Communication of norms and values in mass media

Case studies

Essay, 2013

10 Pages, Grade: 1.3



Nick Birch 2013

Governments, businesses and citizens across the world are only beginning to understand the profound implications of living in a hyper-connected world. Organisations operating across borders must recognise that the users of that information, and their governments, often have different cultural norms, values and expectations. These norms are changing as digital natives come of age and challenge old orthodoxies. Digital technologies continue to evolve, making it ever more difficult for anyone to control or regulate the manner and flow of information (World Economic Forum, 2013).

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According to an International Media Concentration Research Project, led by Professor Eli Noam of Columbia University, ‘Australian newspaper circulation was the most concentrated of 26 countries surveyed, and among the most concentrated in the democratic world’ (Flew, 2013). Rupert Murdoch’s News Corp Australia, the Fairfax Media and the Australian Broadcasting Corporation (ABC) are all examples of mass media communicating systems of norms and values. The first two accounted for 86% of newspaper sales in Australia in 2011, as compared to 54% for the top two newspaper owners in the United Kingdom and as low as 14% for the top two in the United States (Flew, 2013). News Corp and Fairfax have been seen to express a response to political climates according to their owners’ rather singular perspectives. Allegations of news media bias in Australia during the past several years are nothing new, in each case these players are after a different goal (Tucker, 2013).

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One means of achieving one of various goals was Rupert Murdoch’s aim to replace the federal Labor government with a Liberal National Party Coalition government. ‘News Corp Australia titles account for 59% of the sales of all daily newspapers, with sales of 17.3 million papers a week, making it Australia’s most influential newspaper publisher by a considerable margin’ (Flew, 2013). Rupert Murdoch’s interest in playing politics has not always been successful, although he has ‘put at least three Australian Prime Ministers into power (Gough Whitlam, Malcolm Fraser and Kevin Rudd) and subsequently had two of them removed’ (Tucker, 2013).

After this year’s federal election was announced, ‘Labor Prime Minister Kevin Rudd openly accused News Corp and Murdoch in particular of being out to get him’ (Tucker, 2013).

He said News journalists had been told “to get Kevin Rudd”. He was encouraged or prompted by an article in Melbourne’s The Age by Paul Sheehan, who declared Murdoch wanted the NBN killed off. Mr Rudd called on Murdoch to confirm or deny. Murdoch replied that the NBN could “enhance” his Foxtel delivery and Opposition NBN spokesperson Malcolm Turnbull agreed.

(Tucker, 2013)

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These exchanges led to a debate in print and in social media about whether or not News Corp was in fact biased and whether news media bias could in fact determine the outcome of an election (Tucker, 2013). Primarily, Murdoch wanted ‘the National Broadband Network (NBN) now under construction crippled so that it does not threaten his dominance of cable TV in Australia’ (Tucker, 2013). In exchange for his support, the Liberal party’s Opposition Leader and now Prime Minister Tony Abbott halted construction through the Institute of Public Affairs (Tucker, 2013). In addition, Murdoch ‘will probably bid for ownership of the NBN when it is privatised, with financial support from mining magnate Gina Rinehart, who wants to be a player in Australian news media and already has a financial interest in Fairfax Media and Channel 10’ (Tucker, 2013). The Guardian reporter, John Quiggin (2013) says ‘the construction of a national broadband network would be much simpler and cheaper if Telstra had never been privatised’.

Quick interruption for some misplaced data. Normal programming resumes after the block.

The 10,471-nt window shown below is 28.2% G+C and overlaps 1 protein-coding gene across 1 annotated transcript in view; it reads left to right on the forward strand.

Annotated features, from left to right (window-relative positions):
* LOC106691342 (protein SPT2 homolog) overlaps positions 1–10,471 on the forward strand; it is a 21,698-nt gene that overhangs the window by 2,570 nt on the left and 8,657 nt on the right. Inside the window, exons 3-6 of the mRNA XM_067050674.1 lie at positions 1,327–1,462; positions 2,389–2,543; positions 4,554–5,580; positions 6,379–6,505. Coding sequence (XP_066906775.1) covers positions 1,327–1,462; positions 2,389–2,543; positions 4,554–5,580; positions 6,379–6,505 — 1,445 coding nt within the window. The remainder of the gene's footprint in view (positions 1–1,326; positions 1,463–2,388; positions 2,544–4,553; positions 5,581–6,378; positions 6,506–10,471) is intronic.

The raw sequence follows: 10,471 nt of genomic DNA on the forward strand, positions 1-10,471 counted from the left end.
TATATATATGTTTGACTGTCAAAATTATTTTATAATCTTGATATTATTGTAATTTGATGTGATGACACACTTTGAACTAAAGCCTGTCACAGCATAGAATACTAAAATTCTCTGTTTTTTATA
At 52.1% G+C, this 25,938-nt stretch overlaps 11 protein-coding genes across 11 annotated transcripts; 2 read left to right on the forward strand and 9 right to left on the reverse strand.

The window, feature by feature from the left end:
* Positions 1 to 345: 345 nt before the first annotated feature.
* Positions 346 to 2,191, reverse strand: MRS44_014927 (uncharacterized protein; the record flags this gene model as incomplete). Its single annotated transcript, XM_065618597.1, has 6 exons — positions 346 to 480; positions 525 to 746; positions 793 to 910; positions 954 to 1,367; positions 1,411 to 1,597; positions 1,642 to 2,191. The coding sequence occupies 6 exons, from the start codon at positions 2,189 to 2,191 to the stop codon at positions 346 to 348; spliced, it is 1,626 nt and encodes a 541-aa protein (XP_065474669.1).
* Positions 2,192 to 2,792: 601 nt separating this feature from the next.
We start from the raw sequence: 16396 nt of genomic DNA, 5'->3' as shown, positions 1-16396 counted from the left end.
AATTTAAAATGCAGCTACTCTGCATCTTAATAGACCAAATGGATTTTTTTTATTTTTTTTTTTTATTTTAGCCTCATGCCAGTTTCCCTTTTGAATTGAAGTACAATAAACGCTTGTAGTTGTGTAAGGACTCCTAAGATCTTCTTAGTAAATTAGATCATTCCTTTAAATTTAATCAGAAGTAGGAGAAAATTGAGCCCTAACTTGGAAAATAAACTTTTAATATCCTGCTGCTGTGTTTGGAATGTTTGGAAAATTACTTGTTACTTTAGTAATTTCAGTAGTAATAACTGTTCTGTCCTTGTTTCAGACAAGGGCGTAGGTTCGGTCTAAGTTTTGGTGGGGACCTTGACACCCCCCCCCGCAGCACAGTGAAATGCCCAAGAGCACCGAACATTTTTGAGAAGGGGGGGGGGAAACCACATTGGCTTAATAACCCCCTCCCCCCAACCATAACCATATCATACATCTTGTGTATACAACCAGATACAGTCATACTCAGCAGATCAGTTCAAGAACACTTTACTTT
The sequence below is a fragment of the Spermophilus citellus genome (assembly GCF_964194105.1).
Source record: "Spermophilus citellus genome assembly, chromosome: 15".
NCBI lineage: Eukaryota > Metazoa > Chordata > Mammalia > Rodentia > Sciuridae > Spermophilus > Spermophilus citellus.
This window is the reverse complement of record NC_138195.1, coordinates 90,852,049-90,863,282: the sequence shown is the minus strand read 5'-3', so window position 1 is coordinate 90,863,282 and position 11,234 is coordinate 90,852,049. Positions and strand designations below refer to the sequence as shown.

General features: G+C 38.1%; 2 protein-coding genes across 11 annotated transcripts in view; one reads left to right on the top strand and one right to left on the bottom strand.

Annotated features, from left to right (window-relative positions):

Telstra’s dominant position was enhanced by the fact that its privatisation occurred at the same time as the rise of the Internet, which converted the company from a carrier of other people’s phone calls to a dominant supplier of internet content through its half-share in Foxtel. The fact that the other half of Foxtel is owned by News Corporation has provided the Telstra monopoly with a powerful media arm, which has shown itself to have no scruples about using its dominance to promote its corporate interests.

(Quiggin, 2013)


Excerpt out of 10 pages


Communication of norms and values in mass media
Case studies
Central Queensland University
Applied Communication Arts
Catalog Number
ISBN (eBook)
ISBN (Book)
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742 KB
Grade has been converted from Australian (27/30) to German (1.3)
Nick Birch, Applied Communication, Communications, Arts, Mass Media, Creative Enterprise
Quote paper
Nick Birch (Author), 2013, Communication of norms and values in mass media, Munich, GRIN Verlag,


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